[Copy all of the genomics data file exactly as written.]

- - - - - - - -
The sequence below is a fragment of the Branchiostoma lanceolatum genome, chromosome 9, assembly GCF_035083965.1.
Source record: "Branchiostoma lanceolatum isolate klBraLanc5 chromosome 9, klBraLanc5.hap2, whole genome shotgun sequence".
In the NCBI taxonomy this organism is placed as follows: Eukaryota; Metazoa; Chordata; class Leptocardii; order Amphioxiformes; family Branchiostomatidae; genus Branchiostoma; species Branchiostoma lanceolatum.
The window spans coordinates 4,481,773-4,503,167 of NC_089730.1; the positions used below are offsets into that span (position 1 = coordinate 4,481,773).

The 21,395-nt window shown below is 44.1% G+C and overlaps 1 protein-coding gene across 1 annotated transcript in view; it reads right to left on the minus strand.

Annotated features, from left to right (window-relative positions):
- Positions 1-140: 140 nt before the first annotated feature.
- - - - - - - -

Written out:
The sequence below is a fragment of the Branchiostoma lanceolatum genome, chromosome 9, assembly GCF_035083965.1.
Source record: "Branchiostoma lanceolatum isolate klBraLanc5 chromosome 9, klBraLanc5.hap2, whole genome shotgun sequence".
In the NCBI taxonomy this organism is placed as follows: Eukaryota; Metazoa; Chordata; class Leptocardii; order Amphioxiformes; family Branchiostomatidae; genus Branchiostoma; species Branchiostoma lanceolatum.
The window spans coordinates 4,481,773-4,503,167 of NC_089730.1; the positions used below are offsets into that span (position 1 = coordinate 4,481,773).

The 21,395-nt window shown below is 44.1% G+C and overlaps 1 protein-coding gene across 1 annotated transcript in view; it reads right to left on the minus strand.

Annotated features, from left to right (window-relative positions):
- Positions 1-140: 140 nt before the first annotated feature.